Co-morbidities in patients with rheumatoid arthritis and related autoimmune diseases often warrant a multidisciplinary approach to treatment. When it comes to inflammatory and fibrotic lung conditions in these patients, collaboration between pulmonary/critical care specialists and rheumatologists is essential, say two rheumatologists recently interviewed by The Rheumatologist. Both followed their rheumatology fellowship training with additional fellowships in critical care medicine. Their reasons for combining the two specialties are particular to each physician, although they both share the drive to improve their patients’ complicated co-disorders.
Capacity to Influence & Guide Care
“If you look at some of the data for lung diseases associated with the rheumatic diseases, the mortality associated with these patients approaches some types of cancer,” notes Paul F. Dellaripa, MD, co-director of the Interstitial Lung Disease Clinic and associate professor of medicine at Harvard Medical School and Brigham and Women’s Hospital, Boston. “The five-year mortality for lung disorders, such as RA or dermatomyositis, is quite high,” says Dr. Dellaripa.
Dr. Dellaripa’s choice to follow his rheumatology fellowship at Tufts University School of Medicine with one in critical care at the Lahey Clinic and Beth Israel Deaconess Medical Center arose from an initial frustration over how his rheumatology patients admitted to the ICU were handled. He had always enjoyed critical care medicine and began to contemplate pursuing an additional fellowship in that discipline. To be sure that it would be a viable career path, he took a year off and worked with another physician in critical care in a community ICU. He reports that although his mentors did not have much direct experience with combining both specialties—and there had not been anyone else pursuing both—“they encouraged me to build a new bridge between two disciplines.”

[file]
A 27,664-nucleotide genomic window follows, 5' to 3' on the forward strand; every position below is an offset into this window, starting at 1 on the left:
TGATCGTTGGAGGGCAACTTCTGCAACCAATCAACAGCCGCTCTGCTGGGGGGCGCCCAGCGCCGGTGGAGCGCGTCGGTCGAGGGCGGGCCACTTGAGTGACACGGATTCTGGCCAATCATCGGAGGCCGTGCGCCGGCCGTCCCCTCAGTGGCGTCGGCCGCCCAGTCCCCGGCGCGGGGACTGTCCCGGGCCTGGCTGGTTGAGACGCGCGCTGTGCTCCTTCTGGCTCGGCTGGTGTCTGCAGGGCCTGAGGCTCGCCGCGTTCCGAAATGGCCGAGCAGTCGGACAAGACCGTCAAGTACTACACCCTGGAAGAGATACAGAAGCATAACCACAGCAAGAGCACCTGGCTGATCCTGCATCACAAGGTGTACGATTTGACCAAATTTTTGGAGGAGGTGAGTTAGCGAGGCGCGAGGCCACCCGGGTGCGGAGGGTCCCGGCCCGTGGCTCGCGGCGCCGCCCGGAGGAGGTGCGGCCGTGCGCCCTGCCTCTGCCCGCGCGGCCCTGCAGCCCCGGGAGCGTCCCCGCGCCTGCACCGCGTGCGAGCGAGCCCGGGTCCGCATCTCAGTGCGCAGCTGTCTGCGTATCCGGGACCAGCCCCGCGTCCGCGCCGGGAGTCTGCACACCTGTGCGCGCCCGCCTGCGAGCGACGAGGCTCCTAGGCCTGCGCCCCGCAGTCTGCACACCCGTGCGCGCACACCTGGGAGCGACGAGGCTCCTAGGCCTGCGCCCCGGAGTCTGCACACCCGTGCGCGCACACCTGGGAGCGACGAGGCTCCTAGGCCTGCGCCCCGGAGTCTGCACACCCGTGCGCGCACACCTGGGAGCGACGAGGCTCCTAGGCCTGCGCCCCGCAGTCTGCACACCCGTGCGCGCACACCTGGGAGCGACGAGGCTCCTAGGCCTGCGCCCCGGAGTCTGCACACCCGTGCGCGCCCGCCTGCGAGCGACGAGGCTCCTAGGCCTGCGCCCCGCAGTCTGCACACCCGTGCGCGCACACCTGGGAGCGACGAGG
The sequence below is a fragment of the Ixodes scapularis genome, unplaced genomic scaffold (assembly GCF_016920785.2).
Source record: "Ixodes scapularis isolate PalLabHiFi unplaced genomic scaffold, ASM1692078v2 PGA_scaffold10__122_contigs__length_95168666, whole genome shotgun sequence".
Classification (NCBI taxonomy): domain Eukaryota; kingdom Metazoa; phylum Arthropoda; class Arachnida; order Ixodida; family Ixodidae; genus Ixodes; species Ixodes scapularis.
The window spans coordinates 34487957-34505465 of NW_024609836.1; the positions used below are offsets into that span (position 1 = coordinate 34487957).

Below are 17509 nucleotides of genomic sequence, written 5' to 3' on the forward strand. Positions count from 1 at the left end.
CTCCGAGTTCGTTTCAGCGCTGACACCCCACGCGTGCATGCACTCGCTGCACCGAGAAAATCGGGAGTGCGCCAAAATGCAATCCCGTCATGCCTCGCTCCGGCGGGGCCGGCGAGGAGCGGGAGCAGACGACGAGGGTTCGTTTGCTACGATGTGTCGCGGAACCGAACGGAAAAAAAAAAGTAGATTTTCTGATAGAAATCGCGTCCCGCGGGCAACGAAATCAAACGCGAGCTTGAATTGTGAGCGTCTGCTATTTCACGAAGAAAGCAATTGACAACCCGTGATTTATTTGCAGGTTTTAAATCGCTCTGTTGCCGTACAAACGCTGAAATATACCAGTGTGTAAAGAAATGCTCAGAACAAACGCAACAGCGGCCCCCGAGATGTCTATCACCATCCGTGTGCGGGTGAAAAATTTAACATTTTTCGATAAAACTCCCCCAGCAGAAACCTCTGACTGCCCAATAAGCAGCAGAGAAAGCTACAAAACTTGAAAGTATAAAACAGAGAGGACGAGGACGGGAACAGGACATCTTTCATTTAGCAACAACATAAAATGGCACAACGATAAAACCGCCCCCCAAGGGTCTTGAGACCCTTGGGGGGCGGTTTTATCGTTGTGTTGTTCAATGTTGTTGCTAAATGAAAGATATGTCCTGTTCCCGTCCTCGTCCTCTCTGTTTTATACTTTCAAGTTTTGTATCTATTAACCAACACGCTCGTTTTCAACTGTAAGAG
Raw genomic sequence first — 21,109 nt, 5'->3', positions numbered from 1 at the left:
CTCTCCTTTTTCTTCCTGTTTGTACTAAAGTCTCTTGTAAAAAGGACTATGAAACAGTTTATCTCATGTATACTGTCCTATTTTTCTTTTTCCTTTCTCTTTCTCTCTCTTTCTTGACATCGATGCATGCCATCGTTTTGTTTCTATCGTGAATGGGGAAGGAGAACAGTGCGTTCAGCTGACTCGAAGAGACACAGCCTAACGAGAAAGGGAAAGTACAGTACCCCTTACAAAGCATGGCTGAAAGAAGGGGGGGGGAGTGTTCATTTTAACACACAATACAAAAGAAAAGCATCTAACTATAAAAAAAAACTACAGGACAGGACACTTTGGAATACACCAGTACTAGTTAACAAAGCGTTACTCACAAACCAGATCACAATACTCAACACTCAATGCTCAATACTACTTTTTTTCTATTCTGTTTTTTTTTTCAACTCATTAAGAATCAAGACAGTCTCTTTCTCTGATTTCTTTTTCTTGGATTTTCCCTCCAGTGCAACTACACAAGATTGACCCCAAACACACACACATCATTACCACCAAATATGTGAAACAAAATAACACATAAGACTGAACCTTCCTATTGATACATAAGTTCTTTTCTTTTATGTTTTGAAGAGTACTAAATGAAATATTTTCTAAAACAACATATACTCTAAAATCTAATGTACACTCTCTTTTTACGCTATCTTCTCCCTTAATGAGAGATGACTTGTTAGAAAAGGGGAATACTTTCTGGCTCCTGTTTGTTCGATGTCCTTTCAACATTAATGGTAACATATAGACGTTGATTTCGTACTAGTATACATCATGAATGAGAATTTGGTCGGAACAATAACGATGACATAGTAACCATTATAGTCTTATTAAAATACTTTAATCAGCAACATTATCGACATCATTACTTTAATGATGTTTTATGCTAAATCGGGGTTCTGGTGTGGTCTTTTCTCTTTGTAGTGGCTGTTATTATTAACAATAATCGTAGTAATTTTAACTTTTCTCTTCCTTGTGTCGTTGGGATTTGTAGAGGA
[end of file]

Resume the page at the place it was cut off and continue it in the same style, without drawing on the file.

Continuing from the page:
Dr. Dellaripa then practiced as a rheumatologist and critical care specialist for 11 years at Lahey Clinic, a physician-led nonprofit teaching hospital of Tufts University in Burlington, Mass. “As time went on, I began to see more and more patients whose pulmonary disorders were related primarily to their rheumatologic disease,” he recalls.
When his rheumatology patients became critically ill, he notes that many pulmonary/critical care physicians seemed uncomfortable with, or even unaware of, the unique pulmonary problems his patients presented. That’s when his interests began to shift, he says. He decided to refocus his critical care training, “which had a pulmonary bent,” and moved to Brigham and Women’s to open a lung disease clinic. Combining rheumatology with pulmonary critical care, he reasoned, “would give me the capacity to influence and guide both inpatient and outpatient care.”